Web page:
Of course, humans are not machines, we are a complex mix of thoughts, beliefs, assumptions, intuitions and experiences. Our decision making is not conditioned by our collection of punitive experiences. Motivation is not the sum of pleasure and pain ‘push and pull’ factors, neither are humans motivated by data. There are plenty of people who know the dangers of obesity and junk food but this information and knowledge of itself does not motivate one to exercise. There are plenty of people who took up smoking knowing the hazards and risks. There are plenty of people who know the law and drink and drive. The safety community can lecture people as much as they want with the data of the Act, Regulations, Standards, Codes, Policies and Procedures but this data on its own does not motivate people to obey them. The solution to non-conformance is not always policing and punishment. Why is it that training in safety doesn’t include the development of skills in motivation, imagination and learning?

A study of the sacrifices and suffering people endure to pursue their goals is fascinating. Why would people be so motivated for a cause that they would strap a bomb to their body and set it off. We have a lot to learn about motivation from a study of people who do such things, have addictions, gamble or follow religions. None of these activities conform to the ‘tell, police, punish’ formula. Some of the time the things we do are not motivated by money, success, power or things but rather, we are driven by relationships with those we love, ideals we treasure and the drive for meaning and purpose.

The recent passing of Chrissie Amphlett (21 April 2013), legendary singer of 1980s band The Divinlys, reminded me of their number one hit ‘Pleasure and Pain’. The recurring phrase in the song is ‘there’s a fine line between pleasure and pain’. When it comes to understanding human choice in risk it’s not a fine line between pleasure and pain but, a fine line BEYOND pleasure and pain. Once again binary opposition thinking blind safety professionals to black and white, it’s zero or infinity, even though both are the same.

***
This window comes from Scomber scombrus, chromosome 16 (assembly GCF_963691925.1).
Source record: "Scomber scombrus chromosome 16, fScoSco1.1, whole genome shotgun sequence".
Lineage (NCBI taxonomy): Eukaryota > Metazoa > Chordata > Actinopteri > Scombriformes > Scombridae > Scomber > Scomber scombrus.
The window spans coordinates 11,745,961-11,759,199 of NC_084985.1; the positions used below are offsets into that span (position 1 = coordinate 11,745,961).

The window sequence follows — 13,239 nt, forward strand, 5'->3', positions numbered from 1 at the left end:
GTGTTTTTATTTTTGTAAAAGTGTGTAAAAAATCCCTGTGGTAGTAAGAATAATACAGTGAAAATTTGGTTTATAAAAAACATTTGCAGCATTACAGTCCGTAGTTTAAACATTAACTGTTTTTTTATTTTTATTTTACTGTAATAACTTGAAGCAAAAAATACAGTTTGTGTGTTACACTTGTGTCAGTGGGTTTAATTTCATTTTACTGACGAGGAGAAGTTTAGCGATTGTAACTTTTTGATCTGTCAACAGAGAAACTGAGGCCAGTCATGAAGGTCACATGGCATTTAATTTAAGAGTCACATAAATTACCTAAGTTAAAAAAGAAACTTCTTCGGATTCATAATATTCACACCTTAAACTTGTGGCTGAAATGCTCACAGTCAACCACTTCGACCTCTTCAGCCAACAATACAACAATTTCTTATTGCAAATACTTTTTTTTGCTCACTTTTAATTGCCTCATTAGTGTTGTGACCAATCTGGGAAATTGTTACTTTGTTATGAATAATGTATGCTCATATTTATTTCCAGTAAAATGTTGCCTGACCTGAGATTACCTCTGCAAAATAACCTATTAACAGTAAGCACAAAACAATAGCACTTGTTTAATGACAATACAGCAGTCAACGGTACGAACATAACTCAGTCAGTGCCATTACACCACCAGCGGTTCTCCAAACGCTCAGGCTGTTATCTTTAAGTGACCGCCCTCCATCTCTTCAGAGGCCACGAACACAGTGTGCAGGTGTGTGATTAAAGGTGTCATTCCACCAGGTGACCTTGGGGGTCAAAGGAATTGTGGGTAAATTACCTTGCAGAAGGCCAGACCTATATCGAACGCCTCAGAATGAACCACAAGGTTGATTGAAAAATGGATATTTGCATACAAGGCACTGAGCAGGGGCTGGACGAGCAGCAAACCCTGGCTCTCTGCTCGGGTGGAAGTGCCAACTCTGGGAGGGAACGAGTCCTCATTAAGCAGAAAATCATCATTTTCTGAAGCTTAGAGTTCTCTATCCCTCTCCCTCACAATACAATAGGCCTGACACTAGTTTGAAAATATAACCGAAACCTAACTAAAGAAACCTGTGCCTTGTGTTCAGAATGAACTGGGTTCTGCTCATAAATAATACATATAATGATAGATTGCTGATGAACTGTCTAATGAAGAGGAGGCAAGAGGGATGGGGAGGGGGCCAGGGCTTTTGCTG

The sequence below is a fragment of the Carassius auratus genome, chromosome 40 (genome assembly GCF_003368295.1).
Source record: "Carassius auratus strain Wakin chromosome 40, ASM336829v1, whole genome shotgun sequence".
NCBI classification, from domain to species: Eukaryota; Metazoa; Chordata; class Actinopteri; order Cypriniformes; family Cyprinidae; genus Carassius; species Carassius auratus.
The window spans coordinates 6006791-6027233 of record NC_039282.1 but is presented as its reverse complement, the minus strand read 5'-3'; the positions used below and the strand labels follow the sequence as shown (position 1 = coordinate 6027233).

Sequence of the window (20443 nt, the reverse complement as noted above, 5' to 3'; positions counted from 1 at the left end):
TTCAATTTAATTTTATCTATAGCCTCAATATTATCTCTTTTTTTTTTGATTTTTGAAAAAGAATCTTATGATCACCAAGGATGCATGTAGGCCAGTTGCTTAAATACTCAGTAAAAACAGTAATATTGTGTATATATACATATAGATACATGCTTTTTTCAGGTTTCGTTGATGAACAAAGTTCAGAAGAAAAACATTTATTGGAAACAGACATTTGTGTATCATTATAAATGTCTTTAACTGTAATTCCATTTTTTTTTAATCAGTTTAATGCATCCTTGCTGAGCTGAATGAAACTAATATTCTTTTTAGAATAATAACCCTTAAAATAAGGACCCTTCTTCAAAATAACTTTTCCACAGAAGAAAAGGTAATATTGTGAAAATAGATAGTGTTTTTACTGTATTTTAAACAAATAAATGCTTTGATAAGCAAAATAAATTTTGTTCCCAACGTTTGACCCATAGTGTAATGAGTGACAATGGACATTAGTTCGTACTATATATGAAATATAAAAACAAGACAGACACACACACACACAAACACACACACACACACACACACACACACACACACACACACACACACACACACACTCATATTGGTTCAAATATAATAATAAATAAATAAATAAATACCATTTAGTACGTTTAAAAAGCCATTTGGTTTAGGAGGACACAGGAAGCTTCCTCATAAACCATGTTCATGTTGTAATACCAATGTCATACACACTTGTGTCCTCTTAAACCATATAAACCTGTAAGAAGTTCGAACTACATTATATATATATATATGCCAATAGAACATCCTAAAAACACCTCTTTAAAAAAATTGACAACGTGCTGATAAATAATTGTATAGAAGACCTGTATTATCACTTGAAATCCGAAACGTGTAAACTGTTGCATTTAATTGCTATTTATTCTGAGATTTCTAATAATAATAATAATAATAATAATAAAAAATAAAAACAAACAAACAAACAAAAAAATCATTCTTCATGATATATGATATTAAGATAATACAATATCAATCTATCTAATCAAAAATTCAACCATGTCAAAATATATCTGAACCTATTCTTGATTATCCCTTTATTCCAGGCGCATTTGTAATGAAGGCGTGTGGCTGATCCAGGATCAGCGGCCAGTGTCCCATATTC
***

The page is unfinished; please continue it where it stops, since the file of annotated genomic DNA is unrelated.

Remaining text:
The idea that people find meaning and purpose in ‘tell, police, punish’ doesn’t make sense. I can’t think of anything less imaginative and less motivating than counting statistics that are meaningless, LTIs tell us so little they are next to meaningless, most of what safety people attribute to LTIs is constructed and fictional. It is the height of nonsense to attribute cultural value to injury data. BP Horizon One demonstrates the nonsense of using injury data as a measure of culture.

Safety could be the profession of the open Socratic question, yet again we don’t find much about this in safety texts or training programs. The ‘dumbing down’ of workplaces by the ‘tell, police, punish’ formula has now lead to workplace cultures and organisations that can’t think. It is as if the goal in safety is to cultivate the best lemmings.

Dr Rob Long

Dr Rob Long

Expert in Social Psychology, Principal & Trainer at Human Dymensions
Dr Rob Long

Latest posts by Dr Rob Long (see all)

Dr Rob Long
PhD., MEd., MOH., BEd., BTh., Dip T., Dip Min., Cert IV TAA, MRMIA Rob is the founder of Human Dymensions and has extensive experience, qualifications and expertise across a range of sectors including government, education, corporate, industry and community sectors over 30 years. Rob has worked at all levels of the education and training sector including serving on various post graduate executive, post graduate supervision, post graduate course design and implementation programs.

Do you have any thoughts? Please share them below